RISMEDIA, January 8, 2010—(MCT)—Data from Fidelity Investments show that more participants increased the amount they were saving in the second quarter 2009 than decreased it. And account balances at the end of the second quarter were up 13.5% from the first quarter. The market’s bullish rise definitely had something to do with that increase; but account values are also up because more people kept contributing than did not, even in the darkest days.
Still, while things are looking up, let’s not squander this opportunity to consider the 401k’s flaws. A new Prudential Financial survey found the vast majority of Americans—84%—say we need to re-evaluate how we plan and save for retirement. Here is a list to help improve your 401k.
More help at work
Too few workplaces offer education and financial advice to their employees. Far too often, workers sit through a generic presentation about asset allocation after being handed a hefty packet of investment choices and are sent back to their desks to mull it over. When companies do make advice available, it’s not always from an unbiased source.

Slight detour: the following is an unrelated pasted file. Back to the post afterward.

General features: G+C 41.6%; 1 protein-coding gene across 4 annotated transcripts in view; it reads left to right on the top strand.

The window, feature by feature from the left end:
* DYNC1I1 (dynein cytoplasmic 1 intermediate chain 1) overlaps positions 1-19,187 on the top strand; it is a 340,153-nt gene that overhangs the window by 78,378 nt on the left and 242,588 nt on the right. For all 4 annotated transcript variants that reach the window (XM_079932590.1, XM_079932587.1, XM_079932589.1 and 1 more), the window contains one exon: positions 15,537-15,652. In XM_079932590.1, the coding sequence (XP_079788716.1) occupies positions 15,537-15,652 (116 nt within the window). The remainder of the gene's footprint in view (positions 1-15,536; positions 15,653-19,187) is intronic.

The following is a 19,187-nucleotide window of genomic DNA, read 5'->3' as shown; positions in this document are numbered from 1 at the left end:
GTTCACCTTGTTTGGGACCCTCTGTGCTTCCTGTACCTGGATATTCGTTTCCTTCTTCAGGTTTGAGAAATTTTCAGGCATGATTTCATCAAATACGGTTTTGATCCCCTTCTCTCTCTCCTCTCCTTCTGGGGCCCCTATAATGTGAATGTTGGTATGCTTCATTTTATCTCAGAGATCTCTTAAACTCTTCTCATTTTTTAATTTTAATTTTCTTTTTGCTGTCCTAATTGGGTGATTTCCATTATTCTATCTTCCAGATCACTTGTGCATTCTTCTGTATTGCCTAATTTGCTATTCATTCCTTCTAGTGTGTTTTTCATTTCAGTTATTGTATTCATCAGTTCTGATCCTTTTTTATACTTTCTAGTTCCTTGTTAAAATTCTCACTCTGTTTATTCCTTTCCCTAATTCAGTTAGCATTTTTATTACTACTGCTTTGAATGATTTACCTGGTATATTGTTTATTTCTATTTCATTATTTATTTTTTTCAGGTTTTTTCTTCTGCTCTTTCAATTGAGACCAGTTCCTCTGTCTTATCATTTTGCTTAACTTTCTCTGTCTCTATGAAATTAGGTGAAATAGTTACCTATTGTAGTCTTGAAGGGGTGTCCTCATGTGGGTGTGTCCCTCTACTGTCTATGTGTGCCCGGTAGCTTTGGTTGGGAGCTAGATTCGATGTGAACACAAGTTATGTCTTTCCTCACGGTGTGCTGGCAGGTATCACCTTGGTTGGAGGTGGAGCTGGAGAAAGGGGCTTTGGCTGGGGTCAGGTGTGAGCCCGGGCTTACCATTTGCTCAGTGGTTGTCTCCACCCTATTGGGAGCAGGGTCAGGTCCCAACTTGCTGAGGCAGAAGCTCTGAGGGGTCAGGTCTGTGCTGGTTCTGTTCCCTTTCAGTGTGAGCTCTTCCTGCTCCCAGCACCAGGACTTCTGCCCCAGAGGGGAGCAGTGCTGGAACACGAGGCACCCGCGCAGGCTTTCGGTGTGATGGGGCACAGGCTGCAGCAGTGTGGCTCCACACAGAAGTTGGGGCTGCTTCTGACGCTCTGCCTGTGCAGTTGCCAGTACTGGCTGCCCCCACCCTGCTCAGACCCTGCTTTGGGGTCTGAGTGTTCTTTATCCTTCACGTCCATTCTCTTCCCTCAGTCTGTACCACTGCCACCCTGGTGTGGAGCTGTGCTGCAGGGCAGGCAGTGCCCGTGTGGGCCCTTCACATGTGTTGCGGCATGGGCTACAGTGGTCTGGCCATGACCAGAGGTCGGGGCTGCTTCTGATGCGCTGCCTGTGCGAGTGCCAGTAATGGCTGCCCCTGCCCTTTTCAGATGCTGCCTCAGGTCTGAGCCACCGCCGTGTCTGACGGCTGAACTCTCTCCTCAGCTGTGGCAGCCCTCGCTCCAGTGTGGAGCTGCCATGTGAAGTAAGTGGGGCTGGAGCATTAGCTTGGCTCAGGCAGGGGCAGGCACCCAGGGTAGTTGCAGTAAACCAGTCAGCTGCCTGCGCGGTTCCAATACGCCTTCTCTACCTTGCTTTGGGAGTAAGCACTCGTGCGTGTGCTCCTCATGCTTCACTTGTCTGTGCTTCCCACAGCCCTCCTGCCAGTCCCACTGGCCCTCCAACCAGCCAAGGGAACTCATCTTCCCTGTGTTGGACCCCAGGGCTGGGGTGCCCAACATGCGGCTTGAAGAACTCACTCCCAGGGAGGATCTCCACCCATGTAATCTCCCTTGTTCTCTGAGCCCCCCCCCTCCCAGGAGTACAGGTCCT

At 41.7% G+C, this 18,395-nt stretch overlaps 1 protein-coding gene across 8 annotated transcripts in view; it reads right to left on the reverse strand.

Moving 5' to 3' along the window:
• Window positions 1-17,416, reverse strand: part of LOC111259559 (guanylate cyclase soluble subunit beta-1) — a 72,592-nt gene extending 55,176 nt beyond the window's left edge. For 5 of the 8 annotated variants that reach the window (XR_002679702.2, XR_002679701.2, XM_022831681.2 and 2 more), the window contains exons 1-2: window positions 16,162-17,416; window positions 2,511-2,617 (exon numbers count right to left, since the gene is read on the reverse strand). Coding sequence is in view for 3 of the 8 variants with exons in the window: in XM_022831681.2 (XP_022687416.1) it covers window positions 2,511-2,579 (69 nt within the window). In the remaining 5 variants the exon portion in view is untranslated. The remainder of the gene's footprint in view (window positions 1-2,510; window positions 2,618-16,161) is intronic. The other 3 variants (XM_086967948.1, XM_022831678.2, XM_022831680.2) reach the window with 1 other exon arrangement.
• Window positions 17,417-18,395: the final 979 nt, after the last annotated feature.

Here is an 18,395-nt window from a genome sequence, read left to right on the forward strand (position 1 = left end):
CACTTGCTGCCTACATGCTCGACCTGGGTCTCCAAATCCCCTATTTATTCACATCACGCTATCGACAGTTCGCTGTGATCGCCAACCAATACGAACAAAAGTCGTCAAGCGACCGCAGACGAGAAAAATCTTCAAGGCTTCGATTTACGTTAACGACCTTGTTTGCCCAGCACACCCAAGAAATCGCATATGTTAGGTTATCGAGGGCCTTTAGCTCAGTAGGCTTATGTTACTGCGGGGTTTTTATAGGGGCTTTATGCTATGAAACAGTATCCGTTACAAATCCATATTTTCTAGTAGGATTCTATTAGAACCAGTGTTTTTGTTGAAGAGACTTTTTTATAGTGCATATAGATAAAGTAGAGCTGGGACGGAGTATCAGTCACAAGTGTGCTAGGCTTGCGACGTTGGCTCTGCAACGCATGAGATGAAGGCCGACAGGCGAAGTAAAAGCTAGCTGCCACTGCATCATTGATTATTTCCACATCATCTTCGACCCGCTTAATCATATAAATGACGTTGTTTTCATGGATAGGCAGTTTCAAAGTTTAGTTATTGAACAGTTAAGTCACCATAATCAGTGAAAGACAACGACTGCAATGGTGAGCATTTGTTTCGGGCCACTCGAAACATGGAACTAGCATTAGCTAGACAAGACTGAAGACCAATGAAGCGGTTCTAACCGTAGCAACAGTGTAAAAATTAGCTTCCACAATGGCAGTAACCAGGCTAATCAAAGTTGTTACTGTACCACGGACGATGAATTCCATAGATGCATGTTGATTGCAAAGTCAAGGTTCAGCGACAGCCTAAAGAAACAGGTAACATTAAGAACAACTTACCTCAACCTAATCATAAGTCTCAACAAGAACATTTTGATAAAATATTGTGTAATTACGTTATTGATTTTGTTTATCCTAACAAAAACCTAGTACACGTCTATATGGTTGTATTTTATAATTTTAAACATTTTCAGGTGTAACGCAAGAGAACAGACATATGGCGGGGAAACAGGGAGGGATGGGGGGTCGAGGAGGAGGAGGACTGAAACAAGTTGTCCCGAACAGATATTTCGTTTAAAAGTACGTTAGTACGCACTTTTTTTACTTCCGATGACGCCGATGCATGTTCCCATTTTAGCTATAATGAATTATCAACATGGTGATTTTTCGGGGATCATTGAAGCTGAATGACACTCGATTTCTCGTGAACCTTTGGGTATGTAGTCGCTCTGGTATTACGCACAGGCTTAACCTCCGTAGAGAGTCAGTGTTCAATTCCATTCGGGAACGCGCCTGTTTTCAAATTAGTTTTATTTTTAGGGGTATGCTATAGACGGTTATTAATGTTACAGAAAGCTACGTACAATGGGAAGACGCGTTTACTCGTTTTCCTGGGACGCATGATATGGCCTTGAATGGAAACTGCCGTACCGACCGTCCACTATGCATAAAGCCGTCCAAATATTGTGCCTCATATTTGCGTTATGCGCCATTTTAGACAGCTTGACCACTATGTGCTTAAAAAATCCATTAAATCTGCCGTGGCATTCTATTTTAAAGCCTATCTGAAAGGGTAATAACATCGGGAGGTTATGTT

Transparent and reasonable fees
Do you know how much your 401k costs? While you’re probably familiar with the expense ratio that is charged by individual mutual funds within your 401k, did you know there are sometimes revenue sharing fees for marketing and administrative costs that take a bite out of your performance? And that some retirement plan providers will make more money pushing investors into certain funds?
Any near-retiree who took too much risk and lost large sums of money in this downturn is probably yearning for the pension-plan era and the steady paychecks that came for life. The retirement planning industry knows workers are hungry for guaranteed investment options and are devising products to save assets for retirement and convert those assets into an income stream during retirement.
As the stock market tumbled, workers reevaluated their plans to leave the workforce and retirees adjusted their lifestyle. We need to let go of the image of a 30-year, all-expenses-paid vacation and plan on working longer. With pensions on the outs, Social Security feeling the squeeze and portfolios expected to grow more slowly going forward, it’s unrealistic for many of us to raise families, take care of aging parents and still save enough to afford this fabled decades-long retirement we’ve been hearing about.
(c) 2009, Star Tribune (Minneapolis)
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